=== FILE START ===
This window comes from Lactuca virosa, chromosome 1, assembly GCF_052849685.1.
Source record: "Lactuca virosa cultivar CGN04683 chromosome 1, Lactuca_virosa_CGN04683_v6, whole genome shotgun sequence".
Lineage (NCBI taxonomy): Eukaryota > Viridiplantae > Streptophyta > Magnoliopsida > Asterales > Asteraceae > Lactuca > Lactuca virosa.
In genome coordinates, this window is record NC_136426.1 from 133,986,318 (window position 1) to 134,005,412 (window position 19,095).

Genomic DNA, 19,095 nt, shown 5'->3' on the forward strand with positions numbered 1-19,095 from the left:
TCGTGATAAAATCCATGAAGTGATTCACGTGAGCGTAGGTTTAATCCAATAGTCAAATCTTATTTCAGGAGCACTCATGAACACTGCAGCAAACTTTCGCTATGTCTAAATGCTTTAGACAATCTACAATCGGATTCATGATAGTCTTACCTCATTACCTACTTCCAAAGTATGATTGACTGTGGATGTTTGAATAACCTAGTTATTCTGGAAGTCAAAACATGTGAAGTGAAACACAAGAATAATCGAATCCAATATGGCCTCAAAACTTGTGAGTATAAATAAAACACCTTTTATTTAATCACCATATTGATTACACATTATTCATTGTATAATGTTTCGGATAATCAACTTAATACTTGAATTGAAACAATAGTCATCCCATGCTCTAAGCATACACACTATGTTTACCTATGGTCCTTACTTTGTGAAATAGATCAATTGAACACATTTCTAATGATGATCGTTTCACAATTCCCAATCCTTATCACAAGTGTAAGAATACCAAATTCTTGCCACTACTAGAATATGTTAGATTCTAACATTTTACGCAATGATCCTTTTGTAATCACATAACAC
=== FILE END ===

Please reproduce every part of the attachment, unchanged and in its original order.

This window comes from Lactuca virosa, chromosome 1, assembly GCF_052849685.1.
Source record: "Lactuca virosa cultivar CGN04683 chromosome 1, Lactuca_virosa_CGN04683_v6, whole genome shotgun sequence".
Lineage (NCBI taxonomy): Eukaryota > Viridiplantae > Streptophyta > Magnoliopsida > Asterales > Asteraceae > Lactuca > Lactuca virosa.
In genome coordinates, this window is record NC_136426.1 from 133,986,318 (window position 1) to 134,005,412 (window position 19,095).

Genomic DNA, 19,095 nt, shown 5'->3' on the forward strand with positions numbered 1-19,095 from the left:
TCGTGATAAAATCCATGAAGTGATTCACGTGAGCGTAGGTTTAATCCAATAGTCAAATCTTATTTCAGGAGCACTCATGAACACTGCAGCAAACTTTCGCTATGTCTAAATGCTTTAGACAATCTACAATCGGATTCATGATAGTCTTACCTCATTACCTACTTCCAAAGTATGATTGACTGTGGATGTTTGAATAACCTAGTTATTCTGGAAGTCAAAACATGTGAAGTGAAACACAAGAATAATCGAATCCAATATGGCCTCAAAACTTGTGAGTATAAATAAAACACCTTTTATTTAATCACCATATTGATTACACATTATTCATTGTATAATGTTTCGGATAATCAACTTAATACTTGAATTGAAACAATAGTCATCCCATGCTCTAAGCATACACACTATGTTTACCTATGGTCCTTACTTTGTGAAATAGATCAATTGAACACATTTCTAATGATGATCGTTTCACAATTCCCAATCCTTATCACAAGTGTAAGAATACCAAATTCTTGCCACTACTAGAATATGTTAGATTCTAACATTTTACGCAATGATCCTTTTGTAATCACATAACAC